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Locky ransomware attacks hit hospitals the hardest, report says

The computer virus has evolved and is targeting hospitals with a massive campaign.

Jessica Davis, Associate Editor

Locky ransomware is back in the spotlight, after FireEye Labs, a cybersecurity and malware protection provider, observed the virus has evolved and is targeting hospitals with a massive campaign.

This latest campaign began between August 9 and 15, with the largest spike in attempts on August 11.

The ransomware strain – first observed by security researchers in February this year – began as a straight-forward virus sent in an email attachment disguised at a Microsoft Word invoice.

[Also: Central Ohio Urology Group falls victim to hacker]

This latest campaign, however, uses DOCM files (macro-enable files used in Microsoft Word) to deliver the ransomware payload. According to a FireEye Labs' report, this is a distinct change from campaigns distributed in March, where JavaScript-based downloaders were used.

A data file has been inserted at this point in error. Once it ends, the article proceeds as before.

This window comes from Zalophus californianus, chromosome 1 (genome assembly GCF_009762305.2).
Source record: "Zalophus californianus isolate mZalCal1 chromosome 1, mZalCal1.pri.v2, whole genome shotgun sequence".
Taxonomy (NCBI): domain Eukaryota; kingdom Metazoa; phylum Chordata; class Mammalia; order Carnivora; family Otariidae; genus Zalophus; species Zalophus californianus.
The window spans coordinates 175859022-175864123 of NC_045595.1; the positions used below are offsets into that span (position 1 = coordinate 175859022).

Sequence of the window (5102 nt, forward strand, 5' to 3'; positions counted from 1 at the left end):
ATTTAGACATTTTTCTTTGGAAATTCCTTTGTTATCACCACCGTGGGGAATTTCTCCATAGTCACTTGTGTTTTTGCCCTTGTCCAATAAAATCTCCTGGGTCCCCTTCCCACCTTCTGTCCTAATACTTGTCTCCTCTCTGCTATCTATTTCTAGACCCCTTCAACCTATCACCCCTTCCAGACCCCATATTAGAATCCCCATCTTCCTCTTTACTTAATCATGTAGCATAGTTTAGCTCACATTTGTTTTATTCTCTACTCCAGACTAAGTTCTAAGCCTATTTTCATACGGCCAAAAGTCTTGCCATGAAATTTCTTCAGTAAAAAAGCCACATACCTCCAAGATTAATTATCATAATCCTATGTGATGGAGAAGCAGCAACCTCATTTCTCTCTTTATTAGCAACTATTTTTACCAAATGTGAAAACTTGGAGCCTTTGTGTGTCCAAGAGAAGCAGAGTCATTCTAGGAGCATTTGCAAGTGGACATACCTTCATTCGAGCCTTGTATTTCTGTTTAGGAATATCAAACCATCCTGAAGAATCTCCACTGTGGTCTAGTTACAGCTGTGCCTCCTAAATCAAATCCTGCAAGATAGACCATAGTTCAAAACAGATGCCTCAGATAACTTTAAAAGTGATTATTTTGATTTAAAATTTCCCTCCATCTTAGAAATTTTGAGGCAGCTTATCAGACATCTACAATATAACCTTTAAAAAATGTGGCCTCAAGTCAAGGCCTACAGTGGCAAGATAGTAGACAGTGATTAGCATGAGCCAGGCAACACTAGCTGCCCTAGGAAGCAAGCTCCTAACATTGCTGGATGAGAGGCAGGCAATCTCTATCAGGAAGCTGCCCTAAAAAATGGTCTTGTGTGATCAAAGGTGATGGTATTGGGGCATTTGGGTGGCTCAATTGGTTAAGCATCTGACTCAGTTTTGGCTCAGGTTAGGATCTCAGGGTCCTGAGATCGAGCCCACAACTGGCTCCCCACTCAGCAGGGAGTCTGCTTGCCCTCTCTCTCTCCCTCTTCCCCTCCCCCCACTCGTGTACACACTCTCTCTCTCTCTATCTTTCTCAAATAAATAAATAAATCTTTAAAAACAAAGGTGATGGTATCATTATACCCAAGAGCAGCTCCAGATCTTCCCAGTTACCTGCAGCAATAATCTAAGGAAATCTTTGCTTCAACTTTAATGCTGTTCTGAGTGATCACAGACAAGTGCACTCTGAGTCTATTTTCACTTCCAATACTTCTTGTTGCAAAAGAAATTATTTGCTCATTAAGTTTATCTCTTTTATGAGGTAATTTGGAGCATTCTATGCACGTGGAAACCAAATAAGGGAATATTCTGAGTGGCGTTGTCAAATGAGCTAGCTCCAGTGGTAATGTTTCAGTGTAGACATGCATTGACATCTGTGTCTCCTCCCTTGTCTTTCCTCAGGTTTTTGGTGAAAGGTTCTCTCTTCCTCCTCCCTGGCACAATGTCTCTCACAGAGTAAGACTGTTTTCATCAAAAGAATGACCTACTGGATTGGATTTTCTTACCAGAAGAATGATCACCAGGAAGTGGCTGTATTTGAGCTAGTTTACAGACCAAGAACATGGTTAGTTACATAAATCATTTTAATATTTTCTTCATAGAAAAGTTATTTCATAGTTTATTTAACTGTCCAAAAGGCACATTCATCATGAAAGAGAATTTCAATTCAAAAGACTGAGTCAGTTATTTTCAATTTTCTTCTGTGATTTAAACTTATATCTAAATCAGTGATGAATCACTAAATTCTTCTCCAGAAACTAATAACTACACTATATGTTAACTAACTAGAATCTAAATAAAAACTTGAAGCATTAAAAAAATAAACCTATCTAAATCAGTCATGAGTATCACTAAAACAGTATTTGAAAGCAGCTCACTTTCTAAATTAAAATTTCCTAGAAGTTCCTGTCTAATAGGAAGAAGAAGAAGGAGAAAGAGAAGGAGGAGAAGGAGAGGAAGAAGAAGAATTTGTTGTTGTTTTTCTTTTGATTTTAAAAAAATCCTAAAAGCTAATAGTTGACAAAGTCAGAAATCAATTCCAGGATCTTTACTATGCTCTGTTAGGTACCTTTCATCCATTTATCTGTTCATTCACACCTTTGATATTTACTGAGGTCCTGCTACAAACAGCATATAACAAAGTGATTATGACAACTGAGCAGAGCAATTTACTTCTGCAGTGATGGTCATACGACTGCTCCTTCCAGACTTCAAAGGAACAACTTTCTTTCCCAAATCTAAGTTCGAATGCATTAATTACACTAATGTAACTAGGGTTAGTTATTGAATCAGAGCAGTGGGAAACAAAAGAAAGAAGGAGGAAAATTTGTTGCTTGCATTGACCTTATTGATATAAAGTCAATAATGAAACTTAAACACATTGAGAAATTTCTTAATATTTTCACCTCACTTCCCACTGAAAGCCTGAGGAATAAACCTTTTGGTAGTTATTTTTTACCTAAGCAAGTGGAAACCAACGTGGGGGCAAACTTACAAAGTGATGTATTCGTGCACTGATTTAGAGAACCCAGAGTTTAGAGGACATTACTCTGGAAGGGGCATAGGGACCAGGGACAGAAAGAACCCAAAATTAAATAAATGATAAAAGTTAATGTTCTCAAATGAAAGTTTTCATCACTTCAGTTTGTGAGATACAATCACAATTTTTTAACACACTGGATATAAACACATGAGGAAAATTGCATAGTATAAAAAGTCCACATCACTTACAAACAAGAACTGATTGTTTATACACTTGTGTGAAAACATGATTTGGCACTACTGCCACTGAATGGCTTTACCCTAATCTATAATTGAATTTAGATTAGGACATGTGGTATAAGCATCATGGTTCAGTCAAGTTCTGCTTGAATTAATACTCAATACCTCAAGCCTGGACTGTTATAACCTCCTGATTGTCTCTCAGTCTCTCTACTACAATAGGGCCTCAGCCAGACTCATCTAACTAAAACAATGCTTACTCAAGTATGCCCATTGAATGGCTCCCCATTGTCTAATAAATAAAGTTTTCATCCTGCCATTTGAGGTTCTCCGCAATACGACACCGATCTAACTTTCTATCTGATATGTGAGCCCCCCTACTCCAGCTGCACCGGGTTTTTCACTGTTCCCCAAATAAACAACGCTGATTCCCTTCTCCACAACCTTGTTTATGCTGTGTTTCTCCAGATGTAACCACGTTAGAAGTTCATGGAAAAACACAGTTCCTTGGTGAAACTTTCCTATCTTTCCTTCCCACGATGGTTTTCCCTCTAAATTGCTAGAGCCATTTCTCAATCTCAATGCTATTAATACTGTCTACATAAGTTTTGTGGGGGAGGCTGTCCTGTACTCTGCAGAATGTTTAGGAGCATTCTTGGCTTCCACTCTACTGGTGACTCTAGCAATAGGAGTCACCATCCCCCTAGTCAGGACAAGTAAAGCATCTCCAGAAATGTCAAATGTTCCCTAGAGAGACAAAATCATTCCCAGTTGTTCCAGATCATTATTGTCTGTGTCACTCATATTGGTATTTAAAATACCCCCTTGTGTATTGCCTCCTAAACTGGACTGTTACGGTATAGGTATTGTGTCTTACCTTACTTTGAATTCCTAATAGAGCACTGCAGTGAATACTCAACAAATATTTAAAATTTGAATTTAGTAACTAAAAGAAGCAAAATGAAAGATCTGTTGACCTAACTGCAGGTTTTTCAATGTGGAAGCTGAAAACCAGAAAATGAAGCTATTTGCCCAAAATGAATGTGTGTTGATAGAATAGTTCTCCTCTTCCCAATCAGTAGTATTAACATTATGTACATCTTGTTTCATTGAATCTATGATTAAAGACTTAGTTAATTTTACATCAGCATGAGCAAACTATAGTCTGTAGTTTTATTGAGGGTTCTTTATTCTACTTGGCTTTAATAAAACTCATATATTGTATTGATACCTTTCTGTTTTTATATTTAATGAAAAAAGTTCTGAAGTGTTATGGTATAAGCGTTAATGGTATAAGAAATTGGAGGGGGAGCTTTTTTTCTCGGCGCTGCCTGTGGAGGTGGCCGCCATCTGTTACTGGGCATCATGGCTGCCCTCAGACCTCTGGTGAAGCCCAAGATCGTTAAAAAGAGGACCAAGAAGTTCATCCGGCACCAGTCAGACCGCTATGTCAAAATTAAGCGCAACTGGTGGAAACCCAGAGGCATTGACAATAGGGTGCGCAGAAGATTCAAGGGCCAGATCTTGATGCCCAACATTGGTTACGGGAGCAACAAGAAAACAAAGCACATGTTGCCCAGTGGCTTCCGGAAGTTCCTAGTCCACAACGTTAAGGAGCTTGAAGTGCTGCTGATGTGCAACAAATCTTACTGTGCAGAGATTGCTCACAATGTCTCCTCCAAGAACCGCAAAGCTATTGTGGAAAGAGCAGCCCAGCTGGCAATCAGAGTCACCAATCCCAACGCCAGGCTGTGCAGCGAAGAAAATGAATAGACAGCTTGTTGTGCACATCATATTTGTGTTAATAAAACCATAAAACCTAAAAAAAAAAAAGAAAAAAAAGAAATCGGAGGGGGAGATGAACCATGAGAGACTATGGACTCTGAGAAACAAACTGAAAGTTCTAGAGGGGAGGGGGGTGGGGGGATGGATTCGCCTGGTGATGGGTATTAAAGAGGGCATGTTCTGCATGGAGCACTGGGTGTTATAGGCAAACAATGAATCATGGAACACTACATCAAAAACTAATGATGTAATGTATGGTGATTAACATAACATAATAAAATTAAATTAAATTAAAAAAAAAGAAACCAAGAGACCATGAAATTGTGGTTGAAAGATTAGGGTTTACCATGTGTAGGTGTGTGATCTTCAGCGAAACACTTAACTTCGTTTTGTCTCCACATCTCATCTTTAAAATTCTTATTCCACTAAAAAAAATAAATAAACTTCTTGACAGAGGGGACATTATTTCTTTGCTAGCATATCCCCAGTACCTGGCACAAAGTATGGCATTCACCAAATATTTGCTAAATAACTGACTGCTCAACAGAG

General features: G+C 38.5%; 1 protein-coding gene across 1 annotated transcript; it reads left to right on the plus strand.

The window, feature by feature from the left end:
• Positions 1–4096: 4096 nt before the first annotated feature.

The malicious attachment was sometimes accompanied with a message that stated someone else had asked for financial files to be forwarded, according to FireEye.

The latest Locky email campaigns are directed at various industries, but the amount of emails sent to healthcare organizations vastly surpasses other industries, including financial and federal government agencies. Further, these are global attacks, but the U.S. tops the list again for campaign size.

[Also: Hacker TheDarkOverlord stole more patient records, images than originally thought]

"These detection spikes and change in tactics suggest that the cybercriminals are investing more to infect systems and maximize their profits," according to report authors.

FireEye researchers have also discovered the banking malware Dridex, which also leverages Microsoft Word macros, has nearly stopped. The authors explained this might explain the upswing in Locky distribution.

Each email campaign has distinct 'one-off' codes, used to download Locky from the malware server and the malicious URL is embedded within macro code, using the same encoding function.

"The volume of Locky ransomware downloaders is increasing and the tools and techniques being used in campaigns are constantly changing," according to the report. "On top of that, cybercrime trends have shown that attackers are distributing more ransomware these days than banking Trojans, as the former appears to be more lucrative." 

This story first appeared in Healthcare IT News.

Twitter: @JessiefDavis

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